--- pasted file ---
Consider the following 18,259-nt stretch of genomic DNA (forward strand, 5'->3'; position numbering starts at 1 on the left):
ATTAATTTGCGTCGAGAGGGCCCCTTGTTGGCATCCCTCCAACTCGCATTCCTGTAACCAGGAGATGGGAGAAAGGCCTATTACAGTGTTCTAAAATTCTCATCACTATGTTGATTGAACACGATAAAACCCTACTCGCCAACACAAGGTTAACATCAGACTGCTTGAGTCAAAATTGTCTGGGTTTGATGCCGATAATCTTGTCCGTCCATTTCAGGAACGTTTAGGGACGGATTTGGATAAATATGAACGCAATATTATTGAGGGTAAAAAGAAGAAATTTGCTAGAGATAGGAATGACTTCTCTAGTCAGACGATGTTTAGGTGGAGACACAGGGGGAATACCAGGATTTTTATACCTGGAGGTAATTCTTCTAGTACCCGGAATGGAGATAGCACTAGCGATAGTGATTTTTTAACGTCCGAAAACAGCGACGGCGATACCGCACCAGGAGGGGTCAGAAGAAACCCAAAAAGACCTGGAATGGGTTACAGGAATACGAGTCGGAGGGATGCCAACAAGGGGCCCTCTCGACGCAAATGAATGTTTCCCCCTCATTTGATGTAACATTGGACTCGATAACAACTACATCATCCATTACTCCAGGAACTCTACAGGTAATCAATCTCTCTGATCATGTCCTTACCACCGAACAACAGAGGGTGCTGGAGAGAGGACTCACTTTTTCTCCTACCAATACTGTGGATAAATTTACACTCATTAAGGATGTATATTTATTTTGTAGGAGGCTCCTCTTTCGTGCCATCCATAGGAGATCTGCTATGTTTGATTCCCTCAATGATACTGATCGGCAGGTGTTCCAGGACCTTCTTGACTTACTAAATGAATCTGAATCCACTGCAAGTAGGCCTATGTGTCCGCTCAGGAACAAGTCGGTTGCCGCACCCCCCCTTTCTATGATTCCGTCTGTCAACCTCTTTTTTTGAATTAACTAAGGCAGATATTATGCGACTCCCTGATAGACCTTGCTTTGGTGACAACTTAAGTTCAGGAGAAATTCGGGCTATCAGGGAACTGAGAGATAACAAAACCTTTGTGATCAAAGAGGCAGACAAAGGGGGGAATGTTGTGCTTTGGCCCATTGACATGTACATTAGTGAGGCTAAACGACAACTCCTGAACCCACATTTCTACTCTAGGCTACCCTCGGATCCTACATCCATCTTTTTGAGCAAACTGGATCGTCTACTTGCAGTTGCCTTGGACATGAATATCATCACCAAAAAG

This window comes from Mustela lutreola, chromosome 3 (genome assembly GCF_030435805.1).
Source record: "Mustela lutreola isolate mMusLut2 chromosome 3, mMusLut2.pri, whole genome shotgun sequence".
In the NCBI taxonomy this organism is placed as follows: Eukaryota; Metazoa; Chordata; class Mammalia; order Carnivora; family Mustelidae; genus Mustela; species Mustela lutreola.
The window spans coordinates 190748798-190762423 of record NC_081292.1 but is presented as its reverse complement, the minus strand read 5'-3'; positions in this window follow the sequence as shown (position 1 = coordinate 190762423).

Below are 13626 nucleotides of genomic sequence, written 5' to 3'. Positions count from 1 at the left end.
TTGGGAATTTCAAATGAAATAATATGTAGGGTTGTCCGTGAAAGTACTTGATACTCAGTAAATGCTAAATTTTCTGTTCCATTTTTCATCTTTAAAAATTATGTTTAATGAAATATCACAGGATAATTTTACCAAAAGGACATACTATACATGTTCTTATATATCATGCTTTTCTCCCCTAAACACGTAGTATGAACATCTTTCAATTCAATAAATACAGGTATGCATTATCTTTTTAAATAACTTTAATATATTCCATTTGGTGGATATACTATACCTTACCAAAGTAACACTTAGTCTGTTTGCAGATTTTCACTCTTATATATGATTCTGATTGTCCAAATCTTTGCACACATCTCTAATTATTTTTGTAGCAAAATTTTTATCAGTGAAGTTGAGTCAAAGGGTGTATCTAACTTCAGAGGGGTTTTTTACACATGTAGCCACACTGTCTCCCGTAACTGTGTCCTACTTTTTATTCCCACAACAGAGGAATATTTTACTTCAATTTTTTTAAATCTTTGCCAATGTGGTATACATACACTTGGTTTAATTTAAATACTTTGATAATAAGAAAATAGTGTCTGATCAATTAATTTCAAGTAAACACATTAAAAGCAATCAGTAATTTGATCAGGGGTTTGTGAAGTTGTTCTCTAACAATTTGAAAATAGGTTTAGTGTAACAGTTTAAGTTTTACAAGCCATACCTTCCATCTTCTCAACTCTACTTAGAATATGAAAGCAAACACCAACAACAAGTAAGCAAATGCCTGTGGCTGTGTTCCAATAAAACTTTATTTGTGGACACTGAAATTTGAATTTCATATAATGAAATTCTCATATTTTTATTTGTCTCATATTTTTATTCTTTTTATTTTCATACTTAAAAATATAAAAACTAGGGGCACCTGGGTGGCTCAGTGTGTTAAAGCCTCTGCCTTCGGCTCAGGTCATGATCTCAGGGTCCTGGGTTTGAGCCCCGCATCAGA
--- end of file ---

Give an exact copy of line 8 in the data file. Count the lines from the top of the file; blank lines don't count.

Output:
TTGGGAATTTCAAATGAAATAATATGTAGGGTTGTCCGTGAAAGTACTTGATACTCAGTAAATGCTAAATTTTCTGTTCCATTTTTCATCTTTAAAAATTATGTTTAATGAAATATCACAGGATAATTTTACCAAAAGGACATACTATACATGTTCTTATATATCATGCTTTTCTCCCCTAAACACGTAGTATGAACATCTTTCAATTCAATAAATACAGGTATGCATTATCTTTTTAAATAACTTTAATATATTCCATTTGGTGGATATACTATACCTTACCAAAGTAACACTTAGTCTGTTTGCAGATTTTCACTCTTATATATGATTCTGATTGTCCAAATCTTTGCACACATCTCTAATTATTTTTGTAGCAAAATTTTTATCAGTGAAGTTGAGTCAAAGGGTGTATCTAACTTCAGAGGGGTTTTTTACACATGTAGCCACACTGTCTCCCGTAACTGTGTCCTACTTTTTATTCCCACAACAGAGGAATATTTTACTTCAATTTTTTTAAATCTTTGCCAATGTGGTATACATACACTTGGTTTAATTTAAATACTTTGATAATAAGAAAATAGTGTCTGATCAATTAATTTCAAGTAAACACATTAAAAGCAATCAGTAATTTGATCAGGGGTTTGTGAAGTTGTTCTCTAACAATTTGAAAATAGGTTTAGTGTAACAGTTTAAGTTTTACAAGCCATACCTTCCATCTTCTCAACTCTACTTAGAATATGAAAGCAAACACCAACAACAAGTAAGCAAATGCCTGTGGCTGTGTTCCAATAAAACTTTATTTGTGGACACTGAAATTTGAATTTCATATAATGAAATTCTCATATTTTTATTTGTCTCATATTTTTATTCTTTTTATTTTCATACTTAAAAATATAAAAACTAGGGGCACCTGGGTGGCTCAGTGTGTTAAAGCCTCTGCCTTCGGCTCAGGTCATGATCTCAGGGTCCTGGGTTTGAGCCCCGCATCAGA